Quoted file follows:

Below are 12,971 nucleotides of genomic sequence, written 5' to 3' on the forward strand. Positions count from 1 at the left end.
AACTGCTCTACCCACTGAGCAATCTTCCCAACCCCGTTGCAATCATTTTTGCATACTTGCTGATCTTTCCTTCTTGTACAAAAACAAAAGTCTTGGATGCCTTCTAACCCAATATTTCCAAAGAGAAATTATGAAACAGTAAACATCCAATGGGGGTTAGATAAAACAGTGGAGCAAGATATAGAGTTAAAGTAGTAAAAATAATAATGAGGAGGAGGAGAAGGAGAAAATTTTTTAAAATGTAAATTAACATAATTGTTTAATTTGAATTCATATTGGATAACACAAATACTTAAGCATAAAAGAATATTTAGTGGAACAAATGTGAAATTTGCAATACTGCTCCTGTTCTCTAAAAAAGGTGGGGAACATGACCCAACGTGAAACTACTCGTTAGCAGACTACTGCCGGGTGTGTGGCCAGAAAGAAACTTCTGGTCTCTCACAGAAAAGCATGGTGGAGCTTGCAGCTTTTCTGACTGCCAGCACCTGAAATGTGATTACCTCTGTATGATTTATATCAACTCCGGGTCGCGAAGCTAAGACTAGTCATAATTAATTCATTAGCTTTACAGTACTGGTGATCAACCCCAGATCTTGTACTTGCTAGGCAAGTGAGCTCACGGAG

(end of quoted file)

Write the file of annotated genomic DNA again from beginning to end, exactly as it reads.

Below are 12,971 nucleotides of genomic sequence, written 5' to 3' on the forward strand. Positions count from 1 at the left end.
AACTGCTCTACCCACTGAGCAATCTTCCCAACCCCGTTGCAATCATTTTTGCATACTTGCTGATCTTTCCTTCTTGTACAAAAACAAAAGTCTTGGATGCCTTCTAACCCAATATTTCCAAAGAGAAATTATGAAACAGTAAACATCCAATGGGGGTTAGATAAAACAGTGGAGCAAGATATAGAGTTAAAGTAGTAAAAATAATAATGAGGAGGAGGAGAAGGAGAAAATTTTTTAAAATGTAAATTAACATAATTGTTTAATTTGAATTCATATTGGATAACACAAATACTTAAGCATAAAAGAATATTTAGTGGAACAAATGTGAAATTTGCAATACTGCTCCTGTTCTCTAAAAAAGGTGGGGAACATGACCCAACGTGAAACTACTCGTTAGCAGACTACTGCCGGGTGTGTGGCCAGAAAGAAACTTCTGGTCTCTCACAGAAAAGCATGGTGGAGCTTGCAGCTTTTCTGACTGCCAGCACCTGAAATGTGATTACCTCTGTATGATTTATATCAACTCCGGGTCGCGAAGCTAAGACTAGTCATAATTAATTCATTAGCTTTACAGTACTGGTGATCAACCCCAGATCTTGTACTTGCTAGGCAAGTGAGCTCACGGAG